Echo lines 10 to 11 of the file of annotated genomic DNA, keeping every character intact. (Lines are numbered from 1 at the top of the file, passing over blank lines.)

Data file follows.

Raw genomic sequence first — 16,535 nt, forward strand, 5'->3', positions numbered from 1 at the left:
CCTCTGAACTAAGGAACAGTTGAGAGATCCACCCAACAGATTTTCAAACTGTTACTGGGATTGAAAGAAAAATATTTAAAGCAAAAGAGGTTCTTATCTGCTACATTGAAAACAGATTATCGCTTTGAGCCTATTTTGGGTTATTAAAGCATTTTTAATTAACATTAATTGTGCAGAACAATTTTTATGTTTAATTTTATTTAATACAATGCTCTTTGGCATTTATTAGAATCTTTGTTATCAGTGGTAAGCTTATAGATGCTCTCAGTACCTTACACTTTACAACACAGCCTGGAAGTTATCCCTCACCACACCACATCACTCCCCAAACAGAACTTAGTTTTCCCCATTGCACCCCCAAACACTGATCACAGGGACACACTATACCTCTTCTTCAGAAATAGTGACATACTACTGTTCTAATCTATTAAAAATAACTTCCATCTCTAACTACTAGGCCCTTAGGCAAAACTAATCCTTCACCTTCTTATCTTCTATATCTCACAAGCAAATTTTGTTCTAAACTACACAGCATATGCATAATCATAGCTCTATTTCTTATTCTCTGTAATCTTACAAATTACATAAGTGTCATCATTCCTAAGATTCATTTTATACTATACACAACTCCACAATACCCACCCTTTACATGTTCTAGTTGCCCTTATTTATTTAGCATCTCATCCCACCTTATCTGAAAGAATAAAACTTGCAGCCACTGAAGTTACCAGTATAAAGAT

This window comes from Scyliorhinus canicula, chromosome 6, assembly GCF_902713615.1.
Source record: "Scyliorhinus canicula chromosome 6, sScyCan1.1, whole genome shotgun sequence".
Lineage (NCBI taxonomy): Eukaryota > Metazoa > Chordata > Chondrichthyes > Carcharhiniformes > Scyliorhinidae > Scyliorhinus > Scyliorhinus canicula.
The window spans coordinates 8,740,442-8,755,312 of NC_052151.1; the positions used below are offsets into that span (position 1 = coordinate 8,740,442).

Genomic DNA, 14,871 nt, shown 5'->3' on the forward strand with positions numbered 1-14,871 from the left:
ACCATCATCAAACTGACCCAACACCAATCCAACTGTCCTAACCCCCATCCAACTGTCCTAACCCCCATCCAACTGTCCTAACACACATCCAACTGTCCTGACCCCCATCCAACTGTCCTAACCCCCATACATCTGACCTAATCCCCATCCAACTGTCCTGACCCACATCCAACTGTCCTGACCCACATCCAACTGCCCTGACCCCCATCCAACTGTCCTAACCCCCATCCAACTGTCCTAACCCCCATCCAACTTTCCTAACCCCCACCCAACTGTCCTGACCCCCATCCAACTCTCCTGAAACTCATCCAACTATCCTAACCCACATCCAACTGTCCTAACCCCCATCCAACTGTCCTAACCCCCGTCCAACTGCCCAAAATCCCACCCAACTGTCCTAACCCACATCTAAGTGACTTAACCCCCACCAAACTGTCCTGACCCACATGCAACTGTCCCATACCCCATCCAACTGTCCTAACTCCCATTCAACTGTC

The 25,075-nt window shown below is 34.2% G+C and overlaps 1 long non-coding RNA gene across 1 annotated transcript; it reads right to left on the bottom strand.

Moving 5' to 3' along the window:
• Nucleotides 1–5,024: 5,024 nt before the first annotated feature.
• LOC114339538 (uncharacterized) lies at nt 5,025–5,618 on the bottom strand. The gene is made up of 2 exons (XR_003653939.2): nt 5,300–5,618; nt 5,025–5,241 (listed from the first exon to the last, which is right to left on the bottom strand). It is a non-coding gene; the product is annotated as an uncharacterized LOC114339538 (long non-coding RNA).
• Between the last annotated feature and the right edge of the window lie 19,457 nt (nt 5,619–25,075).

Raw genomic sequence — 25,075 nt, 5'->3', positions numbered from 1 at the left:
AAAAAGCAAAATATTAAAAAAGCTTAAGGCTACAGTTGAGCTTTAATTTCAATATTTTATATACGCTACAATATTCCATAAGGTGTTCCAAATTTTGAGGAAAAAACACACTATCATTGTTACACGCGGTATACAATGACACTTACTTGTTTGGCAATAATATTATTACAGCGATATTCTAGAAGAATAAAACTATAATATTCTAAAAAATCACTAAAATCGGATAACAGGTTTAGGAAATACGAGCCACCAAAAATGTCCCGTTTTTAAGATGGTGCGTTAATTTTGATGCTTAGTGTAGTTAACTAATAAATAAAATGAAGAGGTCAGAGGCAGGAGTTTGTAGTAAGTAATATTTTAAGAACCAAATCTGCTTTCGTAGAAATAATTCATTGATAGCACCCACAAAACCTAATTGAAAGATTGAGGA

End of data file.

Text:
Moving 5' to 3' along the window:
• Nucleotides 1–5,024: 5,024 nt before the first annotated feature.